To my surprise, Jonah was not on board with me supporting his move to Belgium. My first thought was that Jonah surely intended to move Burgundy to Munich – otherwise, why would he forgo Belgium, a supply center? I decided to confront him about this and asked him outright whether he intended to take Munich or not. Jonah looked me in the eye and told me that he would not move to Munich, a strong indication that he was telling the truth. To figure out this puzzle, I talked with Alex, who after some intense questioning, revealed that he was bouncing with Jonah in Belgium. Jonah, who was set up to take both Spain and Portugal, didn’t want to create a target on his back by taking Belgium and having 6 supply centers at the end of 1901. Knowing that Jonah would not move to Munich, I figured that while Ruhr-Munich would be the safest move, it might also indicate to Jonah that I did not trust him, and also mean that I would no longer be in Ruhr (a key position for Germany to control). For that reason, I decided to order Ruhr-Belgium.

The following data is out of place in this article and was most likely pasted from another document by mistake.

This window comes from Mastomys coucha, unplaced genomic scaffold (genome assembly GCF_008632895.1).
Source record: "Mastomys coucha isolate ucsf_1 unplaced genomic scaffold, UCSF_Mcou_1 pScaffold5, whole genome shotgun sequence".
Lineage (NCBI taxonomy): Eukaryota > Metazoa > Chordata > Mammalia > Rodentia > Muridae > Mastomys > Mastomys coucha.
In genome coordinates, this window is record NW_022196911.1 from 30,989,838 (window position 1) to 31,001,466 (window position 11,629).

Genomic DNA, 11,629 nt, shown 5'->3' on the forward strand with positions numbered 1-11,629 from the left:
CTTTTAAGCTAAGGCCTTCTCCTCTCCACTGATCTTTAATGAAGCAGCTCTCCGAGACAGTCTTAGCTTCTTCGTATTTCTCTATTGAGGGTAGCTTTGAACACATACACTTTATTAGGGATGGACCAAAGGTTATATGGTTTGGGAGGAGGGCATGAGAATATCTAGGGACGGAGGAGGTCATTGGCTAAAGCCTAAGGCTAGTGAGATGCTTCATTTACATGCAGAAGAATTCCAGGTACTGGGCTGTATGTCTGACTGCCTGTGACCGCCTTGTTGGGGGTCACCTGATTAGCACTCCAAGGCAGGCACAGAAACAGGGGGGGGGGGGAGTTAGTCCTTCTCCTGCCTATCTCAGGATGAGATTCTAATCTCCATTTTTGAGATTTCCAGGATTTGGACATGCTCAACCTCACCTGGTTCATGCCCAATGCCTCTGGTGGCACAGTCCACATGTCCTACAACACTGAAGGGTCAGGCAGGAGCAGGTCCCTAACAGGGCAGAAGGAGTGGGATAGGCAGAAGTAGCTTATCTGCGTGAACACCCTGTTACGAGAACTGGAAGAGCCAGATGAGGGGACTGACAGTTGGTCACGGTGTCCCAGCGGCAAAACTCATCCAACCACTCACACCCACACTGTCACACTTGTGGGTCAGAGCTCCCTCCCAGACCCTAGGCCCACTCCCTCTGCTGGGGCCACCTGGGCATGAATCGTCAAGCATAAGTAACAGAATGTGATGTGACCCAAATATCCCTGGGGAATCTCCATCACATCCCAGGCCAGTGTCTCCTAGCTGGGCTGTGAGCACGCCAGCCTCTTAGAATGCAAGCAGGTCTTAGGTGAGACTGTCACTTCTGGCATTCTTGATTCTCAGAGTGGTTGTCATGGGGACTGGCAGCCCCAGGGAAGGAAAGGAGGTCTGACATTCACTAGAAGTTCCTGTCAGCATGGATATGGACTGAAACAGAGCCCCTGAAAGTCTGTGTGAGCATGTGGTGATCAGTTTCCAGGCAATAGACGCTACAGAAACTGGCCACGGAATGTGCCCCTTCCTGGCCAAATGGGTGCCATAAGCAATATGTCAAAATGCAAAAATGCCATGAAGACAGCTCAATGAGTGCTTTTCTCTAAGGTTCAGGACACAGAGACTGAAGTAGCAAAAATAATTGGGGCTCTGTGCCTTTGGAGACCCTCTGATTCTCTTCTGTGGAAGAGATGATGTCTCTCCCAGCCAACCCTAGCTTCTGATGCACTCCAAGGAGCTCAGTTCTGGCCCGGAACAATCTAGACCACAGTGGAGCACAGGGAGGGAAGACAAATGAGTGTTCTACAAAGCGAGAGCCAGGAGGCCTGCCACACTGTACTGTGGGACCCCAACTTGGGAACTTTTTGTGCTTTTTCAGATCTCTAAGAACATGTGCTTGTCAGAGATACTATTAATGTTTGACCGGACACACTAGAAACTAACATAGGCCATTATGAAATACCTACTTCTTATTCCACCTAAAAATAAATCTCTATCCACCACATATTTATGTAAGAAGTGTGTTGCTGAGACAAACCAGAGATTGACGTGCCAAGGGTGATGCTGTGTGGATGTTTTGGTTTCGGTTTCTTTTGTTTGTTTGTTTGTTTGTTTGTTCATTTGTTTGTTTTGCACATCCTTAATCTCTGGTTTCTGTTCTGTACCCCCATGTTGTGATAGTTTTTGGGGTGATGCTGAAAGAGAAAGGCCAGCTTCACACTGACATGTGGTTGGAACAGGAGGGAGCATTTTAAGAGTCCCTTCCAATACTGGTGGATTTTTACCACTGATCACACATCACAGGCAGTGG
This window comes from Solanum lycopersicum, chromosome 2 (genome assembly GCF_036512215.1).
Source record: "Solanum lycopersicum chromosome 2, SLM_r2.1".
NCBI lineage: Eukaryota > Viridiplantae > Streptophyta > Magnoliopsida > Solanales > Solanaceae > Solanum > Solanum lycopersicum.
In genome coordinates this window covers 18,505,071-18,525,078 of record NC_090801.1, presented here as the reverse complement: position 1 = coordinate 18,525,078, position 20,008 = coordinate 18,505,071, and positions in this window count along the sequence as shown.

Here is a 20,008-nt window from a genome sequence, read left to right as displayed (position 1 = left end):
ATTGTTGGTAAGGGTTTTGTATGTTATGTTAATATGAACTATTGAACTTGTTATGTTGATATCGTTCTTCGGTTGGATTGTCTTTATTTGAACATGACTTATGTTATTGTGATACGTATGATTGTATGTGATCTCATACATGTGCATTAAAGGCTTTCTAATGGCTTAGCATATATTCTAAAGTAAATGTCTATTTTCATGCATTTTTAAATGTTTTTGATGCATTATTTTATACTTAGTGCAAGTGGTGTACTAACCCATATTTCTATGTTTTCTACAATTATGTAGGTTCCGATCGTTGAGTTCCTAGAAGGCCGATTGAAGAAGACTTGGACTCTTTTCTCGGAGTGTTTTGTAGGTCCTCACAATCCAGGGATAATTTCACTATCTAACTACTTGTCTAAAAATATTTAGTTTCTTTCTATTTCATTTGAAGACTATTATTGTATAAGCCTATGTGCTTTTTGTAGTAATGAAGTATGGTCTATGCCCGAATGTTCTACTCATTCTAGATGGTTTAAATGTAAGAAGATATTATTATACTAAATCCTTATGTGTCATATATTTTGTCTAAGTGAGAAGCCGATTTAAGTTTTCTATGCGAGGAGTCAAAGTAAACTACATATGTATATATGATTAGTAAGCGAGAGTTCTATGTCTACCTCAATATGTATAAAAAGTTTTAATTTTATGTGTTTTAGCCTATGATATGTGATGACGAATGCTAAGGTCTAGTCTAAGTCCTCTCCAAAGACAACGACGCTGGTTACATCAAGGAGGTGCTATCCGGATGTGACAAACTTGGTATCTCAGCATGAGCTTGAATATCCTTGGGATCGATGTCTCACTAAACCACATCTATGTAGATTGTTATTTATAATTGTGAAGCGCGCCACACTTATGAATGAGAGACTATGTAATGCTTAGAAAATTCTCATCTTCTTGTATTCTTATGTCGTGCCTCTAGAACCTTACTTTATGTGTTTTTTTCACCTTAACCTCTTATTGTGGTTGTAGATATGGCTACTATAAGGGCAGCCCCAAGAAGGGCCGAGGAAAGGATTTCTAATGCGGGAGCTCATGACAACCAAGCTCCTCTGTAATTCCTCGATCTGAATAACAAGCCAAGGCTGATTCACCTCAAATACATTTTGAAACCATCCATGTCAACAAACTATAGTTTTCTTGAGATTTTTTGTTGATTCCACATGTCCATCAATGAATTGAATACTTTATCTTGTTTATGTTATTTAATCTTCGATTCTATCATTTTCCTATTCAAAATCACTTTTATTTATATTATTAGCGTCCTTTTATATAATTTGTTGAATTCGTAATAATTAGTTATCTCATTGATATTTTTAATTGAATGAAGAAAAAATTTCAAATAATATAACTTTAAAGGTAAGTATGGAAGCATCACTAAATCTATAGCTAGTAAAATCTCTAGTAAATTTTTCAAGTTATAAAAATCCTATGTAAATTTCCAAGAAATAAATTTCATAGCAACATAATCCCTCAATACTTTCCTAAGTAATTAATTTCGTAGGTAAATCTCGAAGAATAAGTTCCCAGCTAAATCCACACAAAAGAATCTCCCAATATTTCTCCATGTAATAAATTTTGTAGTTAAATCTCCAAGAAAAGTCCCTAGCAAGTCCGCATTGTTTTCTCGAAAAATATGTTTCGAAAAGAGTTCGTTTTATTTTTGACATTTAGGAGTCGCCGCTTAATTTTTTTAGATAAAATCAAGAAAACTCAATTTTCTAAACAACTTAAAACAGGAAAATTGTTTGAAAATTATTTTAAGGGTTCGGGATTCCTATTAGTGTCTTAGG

As it turns out, this was an error on my part, as Brian Ecton (Italy) snuck into Munich with his unit in Tyrolia. I had completely forgotten about this possibility, and reflectively should have spent more time talking with Brian about his intentions with Tyrolia. Brian ended up building 2 fleets while Jonah decided to waive a build and only build F Brest. This gave me some hope as it indicated that Brian’s intention was to go after France, and sure enough, he proposed that I use Ruhr to support Munich into Burgundy. This gave me a large dilemma as I had already decided to work with France long term, and I didn’t want to throw that away by putting Brian into Burgundy. I told Brian what my concerns were, and he convinced me to his side by saying that I could work with him AND Jonah at the same time. The key was convincing Jonah that supporting Brian into Burgundy was the only way that I could retake Munich.